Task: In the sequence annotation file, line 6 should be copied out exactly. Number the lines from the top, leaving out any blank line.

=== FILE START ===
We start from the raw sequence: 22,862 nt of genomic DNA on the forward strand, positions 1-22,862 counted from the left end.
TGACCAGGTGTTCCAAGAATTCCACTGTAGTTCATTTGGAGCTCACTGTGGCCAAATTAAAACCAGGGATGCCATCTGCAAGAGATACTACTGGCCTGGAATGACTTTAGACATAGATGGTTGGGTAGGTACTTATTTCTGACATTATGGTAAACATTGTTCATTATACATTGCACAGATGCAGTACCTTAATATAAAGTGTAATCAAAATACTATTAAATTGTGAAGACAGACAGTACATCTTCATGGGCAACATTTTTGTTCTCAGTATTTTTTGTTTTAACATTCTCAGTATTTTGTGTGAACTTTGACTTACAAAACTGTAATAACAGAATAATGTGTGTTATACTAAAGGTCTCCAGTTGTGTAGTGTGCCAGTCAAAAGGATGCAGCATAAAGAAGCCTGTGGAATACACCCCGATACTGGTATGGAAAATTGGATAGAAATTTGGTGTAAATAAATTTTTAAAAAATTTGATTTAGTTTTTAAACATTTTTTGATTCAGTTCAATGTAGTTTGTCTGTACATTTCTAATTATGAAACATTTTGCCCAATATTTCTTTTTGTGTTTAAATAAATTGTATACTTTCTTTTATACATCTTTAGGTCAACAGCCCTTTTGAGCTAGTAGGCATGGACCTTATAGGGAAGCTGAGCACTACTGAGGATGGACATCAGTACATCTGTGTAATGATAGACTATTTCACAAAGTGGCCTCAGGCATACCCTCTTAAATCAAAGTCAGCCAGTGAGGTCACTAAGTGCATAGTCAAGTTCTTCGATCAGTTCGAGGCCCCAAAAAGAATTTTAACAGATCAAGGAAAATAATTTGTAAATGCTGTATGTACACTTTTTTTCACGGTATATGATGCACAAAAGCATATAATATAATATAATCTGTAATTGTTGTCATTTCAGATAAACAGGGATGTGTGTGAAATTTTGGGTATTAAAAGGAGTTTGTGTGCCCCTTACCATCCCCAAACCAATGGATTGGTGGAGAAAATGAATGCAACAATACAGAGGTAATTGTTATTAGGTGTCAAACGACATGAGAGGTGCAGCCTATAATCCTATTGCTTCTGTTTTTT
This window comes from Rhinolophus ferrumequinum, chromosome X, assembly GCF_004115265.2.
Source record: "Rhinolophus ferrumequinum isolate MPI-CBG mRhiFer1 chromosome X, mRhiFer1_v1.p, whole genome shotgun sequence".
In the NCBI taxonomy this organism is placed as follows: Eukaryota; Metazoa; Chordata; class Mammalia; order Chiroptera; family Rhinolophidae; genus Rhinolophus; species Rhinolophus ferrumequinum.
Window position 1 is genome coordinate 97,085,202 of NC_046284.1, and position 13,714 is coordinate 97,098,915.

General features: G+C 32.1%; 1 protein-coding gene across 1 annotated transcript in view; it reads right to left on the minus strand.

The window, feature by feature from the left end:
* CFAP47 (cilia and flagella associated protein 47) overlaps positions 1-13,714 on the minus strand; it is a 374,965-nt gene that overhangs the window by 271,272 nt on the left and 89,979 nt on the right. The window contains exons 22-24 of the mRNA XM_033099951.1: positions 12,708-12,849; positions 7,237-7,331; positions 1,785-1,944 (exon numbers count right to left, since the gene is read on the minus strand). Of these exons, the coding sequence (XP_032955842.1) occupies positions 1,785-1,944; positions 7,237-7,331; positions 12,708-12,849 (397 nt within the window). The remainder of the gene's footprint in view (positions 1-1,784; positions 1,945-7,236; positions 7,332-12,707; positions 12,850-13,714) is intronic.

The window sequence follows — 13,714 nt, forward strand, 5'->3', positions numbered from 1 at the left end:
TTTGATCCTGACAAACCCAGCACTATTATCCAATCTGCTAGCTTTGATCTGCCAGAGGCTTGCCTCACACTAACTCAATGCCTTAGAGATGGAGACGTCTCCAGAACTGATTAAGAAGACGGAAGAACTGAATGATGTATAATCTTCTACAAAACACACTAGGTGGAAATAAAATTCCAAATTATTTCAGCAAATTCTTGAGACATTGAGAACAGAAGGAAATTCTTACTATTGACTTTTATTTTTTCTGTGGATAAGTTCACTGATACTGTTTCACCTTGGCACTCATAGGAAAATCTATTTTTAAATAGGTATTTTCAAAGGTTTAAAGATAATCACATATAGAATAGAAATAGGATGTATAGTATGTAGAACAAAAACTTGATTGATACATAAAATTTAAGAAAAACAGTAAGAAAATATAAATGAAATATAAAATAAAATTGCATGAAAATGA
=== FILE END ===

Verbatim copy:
Window position 1 is genome coordinate 97,085,202 of NC_046284.1, and position 13,714 is coordinate 97,098,915.